'Valotte' was the opening track of the eponymous debut album of John Lennon's eldest son. And while the album may be lazily remembered by armchair musicologists for the much poppier 'Too Late For Goodbyes,' 'Valotte' is the stronger composition in my opinion.
Released only a few years after the elder Lennon's murder, the track is haunting on multiple levels: for its lyrical depiction of a romantic relationship in its waning days; and perhaps more so for its vocals and stylings that sound nearly identical to a beloved man who was no longer alive.
While I am sure many Beatles fans clamored for Julian's musical offerings in the wake of his father's death, I am just as sure its fruition nevertheless served as an unfortunate reminder that the biological impersonation can rarely fill the void left by the loss of its progenitor.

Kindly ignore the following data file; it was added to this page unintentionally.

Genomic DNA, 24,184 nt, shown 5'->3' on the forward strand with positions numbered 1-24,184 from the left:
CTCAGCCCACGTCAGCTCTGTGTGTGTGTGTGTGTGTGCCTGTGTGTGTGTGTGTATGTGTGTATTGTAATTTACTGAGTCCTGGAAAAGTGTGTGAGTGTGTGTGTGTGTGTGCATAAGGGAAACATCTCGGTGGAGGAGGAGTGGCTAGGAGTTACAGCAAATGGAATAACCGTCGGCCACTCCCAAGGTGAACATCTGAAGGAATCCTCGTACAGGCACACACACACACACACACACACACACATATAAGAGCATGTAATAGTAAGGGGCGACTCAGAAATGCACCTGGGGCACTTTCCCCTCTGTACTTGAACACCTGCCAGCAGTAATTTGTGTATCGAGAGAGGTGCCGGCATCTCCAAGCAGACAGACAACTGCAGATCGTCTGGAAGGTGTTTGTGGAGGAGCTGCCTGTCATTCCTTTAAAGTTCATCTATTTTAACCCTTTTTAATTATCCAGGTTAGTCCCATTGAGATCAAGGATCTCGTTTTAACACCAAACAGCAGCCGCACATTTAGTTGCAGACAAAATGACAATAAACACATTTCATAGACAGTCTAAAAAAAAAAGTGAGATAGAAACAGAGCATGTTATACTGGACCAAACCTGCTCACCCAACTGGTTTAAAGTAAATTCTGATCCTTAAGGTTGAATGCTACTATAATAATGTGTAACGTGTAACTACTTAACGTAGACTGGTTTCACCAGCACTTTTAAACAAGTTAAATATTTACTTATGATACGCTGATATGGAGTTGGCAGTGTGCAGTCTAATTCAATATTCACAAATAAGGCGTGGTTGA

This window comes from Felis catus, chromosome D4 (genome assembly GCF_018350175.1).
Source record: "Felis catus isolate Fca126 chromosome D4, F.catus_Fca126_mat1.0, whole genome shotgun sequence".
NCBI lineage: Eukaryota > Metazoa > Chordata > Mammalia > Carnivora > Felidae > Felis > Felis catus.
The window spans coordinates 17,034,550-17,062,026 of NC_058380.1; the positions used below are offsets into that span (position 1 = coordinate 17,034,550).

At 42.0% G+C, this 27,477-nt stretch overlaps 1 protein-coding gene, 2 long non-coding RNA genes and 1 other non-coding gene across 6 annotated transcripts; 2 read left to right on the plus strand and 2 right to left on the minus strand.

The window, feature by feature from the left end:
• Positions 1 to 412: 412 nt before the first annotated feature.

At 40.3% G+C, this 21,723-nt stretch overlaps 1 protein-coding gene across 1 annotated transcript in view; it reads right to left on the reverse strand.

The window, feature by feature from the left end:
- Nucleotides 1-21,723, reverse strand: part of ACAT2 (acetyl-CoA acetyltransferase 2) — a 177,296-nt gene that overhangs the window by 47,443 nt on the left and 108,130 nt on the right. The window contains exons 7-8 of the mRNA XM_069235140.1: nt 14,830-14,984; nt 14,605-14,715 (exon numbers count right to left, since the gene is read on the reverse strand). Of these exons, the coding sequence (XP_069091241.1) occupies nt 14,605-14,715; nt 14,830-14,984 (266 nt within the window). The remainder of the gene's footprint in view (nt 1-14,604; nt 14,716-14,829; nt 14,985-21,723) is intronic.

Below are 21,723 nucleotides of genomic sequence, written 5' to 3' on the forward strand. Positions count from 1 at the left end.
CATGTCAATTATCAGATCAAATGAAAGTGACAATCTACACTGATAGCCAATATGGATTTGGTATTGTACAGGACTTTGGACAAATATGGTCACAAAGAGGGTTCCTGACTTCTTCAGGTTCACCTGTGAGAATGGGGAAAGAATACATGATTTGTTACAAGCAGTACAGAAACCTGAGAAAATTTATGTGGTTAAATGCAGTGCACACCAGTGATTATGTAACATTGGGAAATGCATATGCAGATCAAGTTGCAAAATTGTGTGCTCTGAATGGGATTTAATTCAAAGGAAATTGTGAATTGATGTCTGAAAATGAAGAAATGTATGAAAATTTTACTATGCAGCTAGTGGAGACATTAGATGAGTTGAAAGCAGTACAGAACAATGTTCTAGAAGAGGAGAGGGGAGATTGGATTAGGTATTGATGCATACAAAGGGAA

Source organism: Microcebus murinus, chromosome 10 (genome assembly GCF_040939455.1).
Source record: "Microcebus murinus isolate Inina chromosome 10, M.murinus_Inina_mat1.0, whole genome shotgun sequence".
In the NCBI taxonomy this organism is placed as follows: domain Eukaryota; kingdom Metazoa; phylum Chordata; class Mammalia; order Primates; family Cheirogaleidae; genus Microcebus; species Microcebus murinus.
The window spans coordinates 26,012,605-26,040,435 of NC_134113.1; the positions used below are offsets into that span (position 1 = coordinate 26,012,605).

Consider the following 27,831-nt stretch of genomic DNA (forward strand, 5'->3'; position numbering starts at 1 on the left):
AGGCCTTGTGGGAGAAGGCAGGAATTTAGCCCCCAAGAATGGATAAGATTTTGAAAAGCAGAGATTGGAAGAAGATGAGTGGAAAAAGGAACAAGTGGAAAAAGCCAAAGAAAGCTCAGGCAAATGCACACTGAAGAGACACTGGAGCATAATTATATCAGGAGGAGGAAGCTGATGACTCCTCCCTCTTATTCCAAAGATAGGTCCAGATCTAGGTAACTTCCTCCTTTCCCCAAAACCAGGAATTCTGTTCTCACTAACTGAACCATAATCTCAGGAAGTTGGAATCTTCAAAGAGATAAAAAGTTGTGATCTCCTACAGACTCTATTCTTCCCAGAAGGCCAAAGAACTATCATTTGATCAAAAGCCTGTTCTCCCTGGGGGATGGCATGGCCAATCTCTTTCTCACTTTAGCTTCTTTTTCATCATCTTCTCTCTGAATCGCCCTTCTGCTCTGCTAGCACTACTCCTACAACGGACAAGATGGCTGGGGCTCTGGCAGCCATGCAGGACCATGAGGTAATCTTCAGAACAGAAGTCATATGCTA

This is not to say that Julian's music is bad or subpar---far from it. Instead, I merely point out that, while he may have been privileged to have a mythic musician for a father, he was likewise disadvantaged by the same's inescapable shadow. No matter how immensely talented Julian could ever be, the wound of his father's death was too fresh for fans to move on from and to separate from the son.
Nevertheless, I believe enough time has passed for 'Valotte,' the song, to be given an independent look and listen. Structurally, the track is full of infectious hooks and plaintive verses.
Sitting on a pebble by the river playing guitarWondering if we're really ever gonna get that farDo you know there's something wrong'Cause I've felt it all along
And its measured march toward the rewarding choral climax is splendidly tender. Had Billy Joel or Elton John penned this song, it would have been canonized. Think about that, and keep an open mind, when you take a look at the video for Julian Lennon's 'Valotte' below: